Companies, research centers and advertisers are always putting out new questionnaires to gauge American public opinion on issues that matter to them. In an economy that centers on providing people with the exact goods and services they desire – sometimes before they even know they desire them – information about people and their beliefs is just as valuable in the grasp of a political action committee as the latest presidential polling data is in the hands of a campaign manager.
So, even though the elections are long past, private groups are still assessing American public opinion, especially on social issues like abortion. Unfortunately, more than thirty years after Roe v. Wade, “reproductive rights” are still fighting words in the United States.
Most recently, President Barack Obama’s administration’s health care act has come under fire for mandating that business owners pay for a portion of their employees’ contraceptives.
While the Obama administration has contended such a directive will mean more safe sex and fewer unplanned pregnancies, conservative commentators have been wary of the provision, declaring it to be a “war on religious freedom.” According to Talking Points Memo, Rep. Mike Kelly, R-Penn., even went so far as to compare the passage of the law to other destructive events like Pearl Harbor and 9/11, decreeing the day of the bill’s passage to be “the day religious freedom died in America.”
Research studies have confirmed the positive effect the policy has on abortion rates. A four-year longitudinal study that focused on low-income women in St. Louis concluded that cheaper access to a wider variety of contraceptives decreased unintended pregnancies in both teenagers and grown women. When women were unconstrained by cost, they chose contraceptives that were more effective and longer lasting than the cheaper brands, dramatically lowering their need to access an abortion in the first place.
Lagging slightly behind the debate, public opinion data on the bill was collected and released last week by LifeWay Research, a fairly progressive Nashville-based Christian research firm. The organization found, to its disappointment, that 63 percent, or nearly two-thirds of Americans, “agree businesses should be required to provide their employees with free contraception and birth control, even if it runs counter to the owners’ religious principles.”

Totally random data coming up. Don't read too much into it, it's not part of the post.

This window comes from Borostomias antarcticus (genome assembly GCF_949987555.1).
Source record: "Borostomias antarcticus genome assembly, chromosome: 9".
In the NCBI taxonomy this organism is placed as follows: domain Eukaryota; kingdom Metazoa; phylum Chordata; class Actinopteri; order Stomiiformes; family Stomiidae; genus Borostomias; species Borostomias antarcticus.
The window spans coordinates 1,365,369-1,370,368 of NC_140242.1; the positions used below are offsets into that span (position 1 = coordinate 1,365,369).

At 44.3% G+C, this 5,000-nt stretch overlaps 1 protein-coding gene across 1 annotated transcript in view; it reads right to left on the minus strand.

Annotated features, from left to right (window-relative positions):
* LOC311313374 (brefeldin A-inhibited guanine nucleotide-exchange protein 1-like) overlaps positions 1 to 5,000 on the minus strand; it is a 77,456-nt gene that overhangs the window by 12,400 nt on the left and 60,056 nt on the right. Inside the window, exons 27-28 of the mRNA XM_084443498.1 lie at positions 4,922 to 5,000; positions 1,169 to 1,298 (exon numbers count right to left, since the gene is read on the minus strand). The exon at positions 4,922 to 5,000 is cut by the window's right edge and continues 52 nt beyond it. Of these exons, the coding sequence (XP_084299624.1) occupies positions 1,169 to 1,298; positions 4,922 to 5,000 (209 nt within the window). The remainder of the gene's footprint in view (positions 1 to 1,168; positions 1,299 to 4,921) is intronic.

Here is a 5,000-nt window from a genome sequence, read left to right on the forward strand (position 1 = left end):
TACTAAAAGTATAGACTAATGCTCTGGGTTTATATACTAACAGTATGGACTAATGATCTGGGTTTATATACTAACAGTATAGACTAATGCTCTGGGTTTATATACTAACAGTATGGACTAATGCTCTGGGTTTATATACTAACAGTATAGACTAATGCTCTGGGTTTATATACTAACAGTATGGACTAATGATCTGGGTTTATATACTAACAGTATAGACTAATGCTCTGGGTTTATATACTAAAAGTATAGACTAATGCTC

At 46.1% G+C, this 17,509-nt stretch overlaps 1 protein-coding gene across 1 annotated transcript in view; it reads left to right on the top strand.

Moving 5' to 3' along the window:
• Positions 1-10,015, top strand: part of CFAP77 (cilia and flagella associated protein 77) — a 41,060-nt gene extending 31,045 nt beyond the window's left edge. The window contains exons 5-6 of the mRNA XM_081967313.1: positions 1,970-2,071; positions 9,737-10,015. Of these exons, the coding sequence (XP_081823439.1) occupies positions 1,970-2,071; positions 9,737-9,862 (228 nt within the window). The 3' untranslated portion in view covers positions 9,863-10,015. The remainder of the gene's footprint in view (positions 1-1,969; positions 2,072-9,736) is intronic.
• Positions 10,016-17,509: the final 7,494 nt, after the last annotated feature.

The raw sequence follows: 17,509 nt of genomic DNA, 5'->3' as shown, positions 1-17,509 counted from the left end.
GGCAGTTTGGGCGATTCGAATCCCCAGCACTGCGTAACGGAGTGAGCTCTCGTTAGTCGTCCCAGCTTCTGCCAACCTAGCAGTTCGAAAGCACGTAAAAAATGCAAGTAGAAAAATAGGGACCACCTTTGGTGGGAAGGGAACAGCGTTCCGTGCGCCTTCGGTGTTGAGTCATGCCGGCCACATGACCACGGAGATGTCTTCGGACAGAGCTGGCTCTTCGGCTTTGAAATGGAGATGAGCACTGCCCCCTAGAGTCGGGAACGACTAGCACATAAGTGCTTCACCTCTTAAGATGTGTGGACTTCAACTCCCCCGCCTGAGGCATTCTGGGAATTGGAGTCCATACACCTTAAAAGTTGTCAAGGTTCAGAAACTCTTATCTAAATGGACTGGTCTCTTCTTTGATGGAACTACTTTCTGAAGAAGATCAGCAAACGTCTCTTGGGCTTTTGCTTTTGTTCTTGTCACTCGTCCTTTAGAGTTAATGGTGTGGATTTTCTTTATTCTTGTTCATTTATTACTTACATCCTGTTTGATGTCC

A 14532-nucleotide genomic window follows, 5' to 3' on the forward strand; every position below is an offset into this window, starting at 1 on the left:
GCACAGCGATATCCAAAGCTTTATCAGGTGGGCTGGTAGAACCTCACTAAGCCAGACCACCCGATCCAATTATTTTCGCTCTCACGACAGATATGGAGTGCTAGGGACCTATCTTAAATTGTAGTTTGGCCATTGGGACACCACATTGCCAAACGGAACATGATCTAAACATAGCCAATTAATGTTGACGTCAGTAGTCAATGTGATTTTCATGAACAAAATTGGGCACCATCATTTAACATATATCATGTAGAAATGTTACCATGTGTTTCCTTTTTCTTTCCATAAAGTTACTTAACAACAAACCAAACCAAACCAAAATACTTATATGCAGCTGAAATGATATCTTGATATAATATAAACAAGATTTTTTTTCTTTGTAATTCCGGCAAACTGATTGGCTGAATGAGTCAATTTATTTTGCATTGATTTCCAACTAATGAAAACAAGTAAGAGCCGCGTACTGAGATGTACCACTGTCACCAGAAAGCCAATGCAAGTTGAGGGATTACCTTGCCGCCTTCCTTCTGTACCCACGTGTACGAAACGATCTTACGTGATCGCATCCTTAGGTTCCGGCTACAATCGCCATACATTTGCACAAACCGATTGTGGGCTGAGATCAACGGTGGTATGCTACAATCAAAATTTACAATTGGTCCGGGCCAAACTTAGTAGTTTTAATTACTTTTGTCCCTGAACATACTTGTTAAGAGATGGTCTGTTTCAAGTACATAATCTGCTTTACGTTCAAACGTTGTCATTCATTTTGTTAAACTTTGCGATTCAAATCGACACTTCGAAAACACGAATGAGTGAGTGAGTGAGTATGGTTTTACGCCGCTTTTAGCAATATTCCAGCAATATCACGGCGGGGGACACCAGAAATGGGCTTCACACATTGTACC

The results of the poll are encouraging. They show that the American public does not equate contraceptive use with abortion, an issue over which citizens split more equally – 41% reported themselves as pro-choice and 50% described themselves as pro-life, according to the most recent Gallup Polls.
Abortion, the most politicized non-political issue of our day, is a complicated ethical and legal issue that still brings grief to many. I’m sure many of us have friends on both sides of the classic liberal conservative spectrum who fall on both sides of the pro-choice pro-life debate. Unfortunately, these distinctions and divisions miss the point.
The question governments at all levels should be asking is not, “Should abortion be legal” but rather, “What can society do to decrease the number of abortions”? Understood in that sense, the health care law’s provision to increase the availability of birth control options should be celebrated by every person who wants to see a greater number of healthy, mature and financially secure American families.
An integral part of leading America is mending tears in our social fabric, and addressing issues like unintended pregnancy is a crucial part of this project. Unanticipated population spikes can overrun basic social services like schools, health clinics and other government agencies. They are also correlated with an increase in crime rates and spikes in drug usage.
By giving women the tools they need to take care of themselves, the Obama administration is making the responsible, humane decision, one that both encourages personal responsibility and aids family cohesion. Organizations should welcome the public’s acceptance of the bill as responsible and civic-minded instead of showing disappointment.
Nathaniel Olson (firstname.lastname@example.org) is a senior majoring in political science, history and psychology.